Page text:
Members become partners in supporting lectures, research, and our rapidly increasing presence on the Web, and are entitled to vote at the annual meeting.
Download the UUHHS brochure
Form more information visit our Media page.
An Abbreviated History of the UUHHS
|Universalist Historical Society (founded 1834)||Unitarian Historical Society (founded 1901)||Unitarian Universalist Historical Society (merged 1978)|
In June, 2012 the Unitarian Universalist Historical Society (UUHS) and the Unitarian Universalist Women’s Heritage Society (UUWHS) consolidated to form the Unitarian Universalist History and Heritage Society. The UUHS had been formed in 1978 by the merger of the existing Unitarian and Universalist historical societies. The Unitarian Universalist Women’s Heritage Society (UUWHS) had first organized in 1988.
The library of the Harvard Divinity School, 45 Francis Ave., Cambridge, MA 02138 continues as a repository for historical documents relating to both Universalist and Unitarian history.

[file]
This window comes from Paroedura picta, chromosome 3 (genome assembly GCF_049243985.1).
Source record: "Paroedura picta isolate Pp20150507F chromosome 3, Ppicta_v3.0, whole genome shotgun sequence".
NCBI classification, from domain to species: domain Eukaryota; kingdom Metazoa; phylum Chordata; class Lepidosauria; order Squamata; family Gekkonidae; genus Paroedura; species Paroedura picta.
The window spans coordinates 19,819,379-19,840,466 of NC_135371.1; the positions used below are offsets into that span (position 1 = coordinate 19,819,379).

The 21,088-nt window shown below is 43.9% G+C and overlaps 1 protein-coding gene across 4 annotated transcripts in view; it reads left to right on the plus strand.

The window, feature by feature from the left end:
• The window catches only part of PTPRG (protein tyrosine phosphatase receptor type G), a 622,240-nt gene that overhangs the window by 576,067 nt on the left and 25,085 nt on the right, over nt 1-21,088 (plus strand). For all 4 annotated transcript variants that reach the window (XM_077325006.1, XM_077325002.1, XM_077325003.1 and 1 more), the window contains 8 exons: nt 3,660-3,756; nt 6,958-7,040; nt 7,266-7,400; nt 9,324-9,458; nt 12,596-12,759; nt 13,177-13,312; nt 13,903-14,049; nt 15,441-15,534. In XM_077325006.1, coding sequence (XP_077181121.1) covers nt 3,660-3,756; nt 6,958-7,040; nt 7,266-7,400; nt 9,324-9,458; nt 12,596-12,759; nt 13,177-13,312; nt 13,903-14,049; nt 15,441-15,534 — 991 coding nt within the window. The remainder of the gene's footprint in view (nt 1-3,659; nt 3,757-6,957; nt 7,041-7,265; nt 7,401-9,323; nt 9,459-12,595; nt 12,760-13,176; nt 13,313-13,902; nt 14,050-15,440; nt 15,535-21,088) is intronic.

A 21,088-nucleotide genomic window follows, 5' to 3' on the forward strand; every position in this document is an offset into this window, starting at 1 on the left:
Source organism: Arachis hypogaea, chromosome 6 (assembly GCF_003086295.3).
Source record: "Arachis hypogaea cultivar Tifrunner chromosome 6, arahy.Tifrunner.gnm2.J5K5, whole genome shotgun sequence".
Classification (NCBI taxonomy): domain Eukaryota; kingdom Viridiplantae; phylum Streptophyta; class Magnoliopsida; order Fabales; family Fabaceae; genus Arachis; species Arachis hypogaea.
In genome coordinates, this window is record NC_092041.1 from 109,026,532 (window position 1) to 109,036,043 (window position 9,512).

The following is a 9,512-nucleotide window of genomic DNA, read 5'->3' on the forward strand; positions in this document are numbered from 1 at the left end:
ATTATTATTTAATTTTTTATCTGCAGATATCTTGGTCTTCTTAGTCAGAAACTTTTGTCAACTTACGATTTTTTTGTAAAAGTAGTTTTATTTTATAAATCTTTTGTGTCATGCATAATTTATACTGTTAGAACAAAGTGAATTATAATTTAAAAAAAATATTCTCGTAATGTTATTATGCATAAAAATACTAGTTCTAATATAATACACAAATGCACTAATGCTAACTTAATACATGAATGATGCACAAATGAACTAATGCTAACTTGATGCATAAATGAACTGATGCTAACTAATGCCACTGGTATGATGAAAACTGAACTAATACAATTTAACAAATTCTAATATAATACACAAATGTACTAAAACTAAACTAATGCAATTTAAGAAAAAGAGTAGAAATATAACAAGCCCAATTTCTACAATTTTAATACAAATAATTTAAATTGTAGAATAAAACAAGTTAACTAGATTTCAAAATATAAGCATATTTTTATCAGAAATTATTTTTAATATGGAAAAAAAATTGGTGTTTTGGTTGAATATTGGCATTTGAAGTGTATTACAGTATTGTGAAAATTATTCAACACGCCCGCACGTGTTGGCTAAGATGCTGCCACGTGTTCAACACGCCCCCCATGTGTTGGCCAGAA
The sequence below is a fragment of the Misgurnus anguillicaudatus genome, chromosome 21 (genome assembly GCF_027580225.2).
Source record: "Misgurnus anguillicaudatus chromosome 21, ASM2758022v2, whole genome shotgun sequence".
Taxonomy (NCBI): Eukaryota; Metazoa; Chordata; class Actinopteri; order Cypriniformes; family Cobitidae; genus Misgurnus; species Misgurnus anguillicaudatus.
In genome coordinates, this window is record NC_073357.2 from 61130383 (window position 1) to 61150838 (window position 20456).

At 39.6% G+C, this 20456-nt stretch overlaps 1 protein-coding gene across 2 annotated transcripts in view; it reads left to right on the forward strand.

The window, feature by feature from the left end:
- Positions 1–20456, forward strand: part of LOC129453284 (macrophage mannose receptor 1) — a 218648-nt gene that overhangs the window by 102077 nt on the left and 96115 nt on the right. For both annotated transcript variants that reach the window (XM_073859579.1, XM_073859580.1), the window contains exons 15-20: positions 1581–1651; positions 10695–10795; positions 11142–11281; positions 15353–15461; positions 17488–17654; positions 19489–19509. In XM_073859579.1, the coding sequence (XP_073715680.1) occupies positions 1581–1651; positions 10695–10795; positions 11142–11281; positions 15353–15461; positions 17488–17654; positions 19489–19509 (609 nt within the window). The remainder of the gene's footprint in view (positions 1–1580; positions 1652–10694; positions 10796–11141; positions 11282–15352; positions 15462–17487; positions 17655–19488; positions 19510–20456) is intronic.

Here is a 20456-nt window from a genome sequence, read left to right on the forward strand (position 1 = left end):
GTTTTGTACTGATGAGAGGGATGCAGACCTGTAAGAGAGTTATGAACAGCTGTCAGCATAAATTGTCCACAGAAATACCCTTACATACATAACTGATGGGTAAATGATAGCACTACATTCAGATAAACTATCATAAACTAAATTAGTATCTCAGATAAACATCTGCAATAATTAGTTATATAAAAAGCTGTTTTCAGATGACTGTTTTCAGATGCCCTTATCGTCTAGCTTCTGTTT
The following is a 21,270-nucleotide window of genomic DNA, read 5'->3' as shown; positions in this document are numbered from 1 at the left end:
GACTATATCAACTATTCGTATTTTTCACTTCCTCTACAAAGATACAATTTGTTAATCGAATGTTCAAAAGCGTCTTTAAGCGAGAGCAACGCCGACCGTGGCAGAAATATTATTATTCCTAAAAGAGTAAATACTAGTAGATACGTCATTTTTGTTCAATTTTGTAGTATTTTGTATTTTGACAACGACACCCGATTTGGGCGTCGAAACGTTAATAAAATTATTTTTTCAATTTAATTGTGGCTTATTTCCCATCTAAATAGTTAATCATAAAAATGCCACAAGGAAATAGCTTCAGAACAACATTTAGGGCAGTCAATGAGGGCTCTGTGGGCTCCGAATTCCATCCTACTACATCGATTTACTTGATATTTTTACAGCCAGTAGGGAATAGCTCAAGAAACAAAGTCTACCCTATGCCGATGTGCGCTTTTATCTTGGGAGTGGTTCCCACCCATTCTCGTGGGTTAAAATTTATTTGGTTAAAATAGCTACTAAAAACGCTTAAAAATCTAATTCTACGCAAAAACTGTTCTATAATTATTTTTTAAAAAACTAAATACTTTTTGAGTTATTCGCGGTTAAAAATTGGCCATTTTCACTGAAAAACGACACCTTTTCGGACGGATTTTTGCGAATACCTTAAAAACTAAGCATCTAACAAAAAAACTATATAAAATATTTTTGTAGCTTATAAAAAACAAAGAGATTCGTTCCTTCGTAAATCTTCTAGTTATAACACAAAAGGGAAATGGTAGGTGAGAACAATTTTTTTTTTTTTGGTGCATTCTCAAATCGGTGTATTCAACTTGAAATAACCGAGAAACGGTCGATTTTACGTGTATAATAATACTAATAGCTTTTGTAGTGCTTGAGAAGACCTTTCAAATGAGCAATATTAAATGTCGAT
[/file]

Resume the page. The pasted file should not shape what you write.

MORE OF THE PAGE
Universalist Historical Society • 1834 to 1978
The following is an account of the organizational meeting of the Universalist Historical Society. Adapted from a news article published in the October 18, 1834, Star and Universalist.
A number of brethren met according to appointment on Thursday afternoon, Sept. 18th, 1834, and called Br. Thomas Whittemore to the Chair, and appointed Br. T. J. Sawyer, Secretary.